BAGHDAD, Oct. 1 -- The wails echoed off the tile surfaces of the emergency room at Yarmouk Hospital. Amid the blood and stretchers, Majeed Aboud turned his tear-stained face to the body of his 5-year-old son, Mohammad, one of at least 34 children killed when a car bomb exploded as they gathered around U.S. soldiers handing out candy and cakes in a southern Baghdad neighborhood.
The child's thin body was covered by a sheet. The sheet was covered with blood.
A police officer warns people away from the site of a bomb attack in a Baghdad neighborhood where a new sewage treatment plant was being opened.
(Khalid Mohammed -- AP)
Photo Gallery: Bombings rock Baghdad and kill at least 34 children
AP Report: U.S. forces attack suspected Fallujah safe house.
"My boy was playing around with other kids when the first car bomb exploded," Aboud said when he recovered the ability to speak. "I brought him here, but they could do nothing for him."
"Why? Why?" a mother asked as a doctor bent over the bloodied chest of Russul Abbas, whose entire front was perforated by bits of metal smaller than dimes. "Why does this have to happen to my 8-year-old kid?"
Even for September, a month that saw more than 40 car bombs detonated in Iraq, Thursday's violence was extraordinary for its callousness and the number of innocents killed. At least 41 people died, including an American soldier. U.S. forces bombed Fallujah and mounted a surprise offensive overnight to retake Samarra, another restive Sunni Triangle city. Arabic-language news channels reported that kidnappers claimed to have taken 10 new captives.
But it was the young victims -- by far the most children killed in one incident since the U.S.-led invasion 17 months ago -- who galvanized the capital.
Most had gathered around American soldiers after a ribbon-cutting ceremony at a new sewage treatment plant, an event designed to show that not all the news in Iraq is bad. The soldiers were passing out sweets to the children.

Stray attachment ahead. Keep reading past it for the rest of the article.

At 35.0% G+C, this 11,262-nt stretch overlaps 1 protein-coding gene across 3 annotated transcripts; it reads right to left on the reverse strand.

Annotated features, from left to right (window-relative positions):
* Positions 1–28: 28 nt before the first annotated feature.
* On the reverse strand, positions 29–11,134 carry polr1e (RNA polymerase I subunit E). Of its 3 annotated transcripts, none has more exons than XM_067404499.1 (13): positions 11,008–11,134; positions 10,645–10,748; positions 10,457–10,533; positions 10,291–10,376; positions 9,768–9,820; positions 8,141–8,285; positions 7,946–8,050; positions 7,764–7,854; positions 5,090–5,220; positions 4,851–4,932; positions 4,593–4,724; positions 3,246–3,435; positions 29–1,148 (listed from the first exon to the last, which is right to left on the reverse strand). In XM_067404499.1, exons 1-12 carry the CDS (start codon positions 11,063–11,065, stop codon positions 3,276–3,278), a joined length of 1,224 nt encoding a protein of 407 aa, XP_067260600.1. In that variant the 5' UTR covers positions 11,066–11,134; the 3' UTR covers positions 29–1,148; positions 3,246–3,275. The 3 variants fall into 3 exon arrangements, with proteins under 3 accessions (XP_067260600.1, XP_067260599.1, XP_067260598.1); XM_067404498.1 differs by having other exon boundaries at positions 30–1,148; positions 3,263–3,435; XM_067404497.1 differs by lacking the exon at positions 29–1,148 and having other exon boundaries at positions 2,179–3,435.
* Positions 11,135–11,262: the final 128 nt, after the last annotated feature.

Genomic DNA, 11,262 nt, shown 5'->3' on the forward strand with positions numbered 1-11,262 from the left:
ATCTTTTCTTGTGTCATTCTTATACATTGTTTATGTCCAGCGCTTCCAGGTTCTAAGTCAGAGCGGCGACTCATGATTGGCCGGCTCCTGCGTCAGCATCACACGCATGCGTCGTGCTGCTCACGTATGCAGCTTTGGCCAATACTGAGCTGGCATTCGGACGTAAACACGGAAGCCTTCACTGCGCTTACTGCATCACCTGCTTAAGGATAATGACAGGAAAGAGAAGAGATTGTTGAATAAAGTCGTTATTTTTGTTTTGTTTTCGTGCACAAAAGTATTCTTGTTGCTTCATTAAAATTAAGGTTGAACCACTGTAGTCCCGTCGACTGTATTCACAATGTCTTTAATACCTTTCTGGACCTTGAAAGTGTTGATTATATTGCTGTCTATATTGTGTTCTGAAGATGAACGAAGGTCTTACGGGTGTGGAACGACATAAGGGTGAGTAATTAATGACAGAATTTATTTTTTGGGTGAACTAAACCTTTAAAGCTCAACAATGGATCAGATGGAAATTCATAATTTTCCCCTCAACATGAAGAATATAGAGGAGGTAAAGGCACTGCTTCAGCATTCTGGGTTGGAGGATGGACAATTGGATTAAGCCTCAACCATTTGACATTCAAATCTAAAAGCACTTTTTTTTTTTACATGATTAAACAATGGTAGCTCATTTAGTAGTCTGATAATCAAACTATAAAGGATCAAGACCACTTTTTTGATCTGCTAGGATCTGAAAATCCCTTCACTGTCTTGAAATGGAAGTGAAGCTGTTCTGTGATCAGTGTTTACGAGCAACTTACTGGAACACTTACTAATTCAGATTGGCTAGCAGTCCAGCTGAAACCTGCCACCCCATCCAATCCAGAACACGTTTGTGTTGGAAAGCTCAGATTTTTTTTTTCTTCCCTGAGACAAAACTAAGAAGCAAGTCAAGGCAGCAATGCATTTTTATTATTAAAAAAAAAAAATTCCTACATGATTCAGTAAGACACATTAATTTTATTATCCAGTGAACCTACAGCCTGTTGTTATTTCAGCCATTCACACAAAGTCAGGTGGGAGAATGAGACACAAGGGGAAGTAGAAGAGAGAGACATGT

An officer of the Iraqi National Guard, which was responsible for securing the area, said a Nissan pickup truck parked near the plant apparently was detonated by remote control. Half an hour later, as parents carried away the wounded and ambulances pushed through the throngs who rushed to help, a gray Daewoo sedan nudged into the crowd and exploded.
Ten Americans were reported wounded at the scene, two of them seriously. Afterward, as volunteers searched the ground for bits of flesh to fold into plastic bags, outrage so often directed at U.S. forces in the wake of such attacks was thrown wholly toward those most directly responsible.
"What kind of resistance is this?" Majeed Hameed, who lost a child, shouted again and again at the hospital. "Why do they attack children?"
Late in the day, a Web site known as a clearinghouse for Islamic militants posted an assertion of responsibility for three "heroic operations" by Monotheism and Jihad, the organization headed by Abu Musab Zarqawi, a Jordanian who U.S. officials say has links to al Qaeda.
The claim jibed with the number of sites car-bombed Thursday.
The first blast occurred about 8:30 a.m. outside the municipal building in Abu Ghraib, the Baghdad suburb where a sprawling prison is located. As three U.S. military combat vehicles entered the municipal compound, a truck laden with gasoline and explosives exploded, killing a U.S. soldier and two Iraqi police officers and damaging a heavily armored Bradley Fighting Vehicle, according to the U.S. military. Three Americans and 10 Iraqis were wounded.
"I could see bodies flying in the air," said Salman Fadhel, a municipal worker. "When I heard the blast, I thought it was doomsday."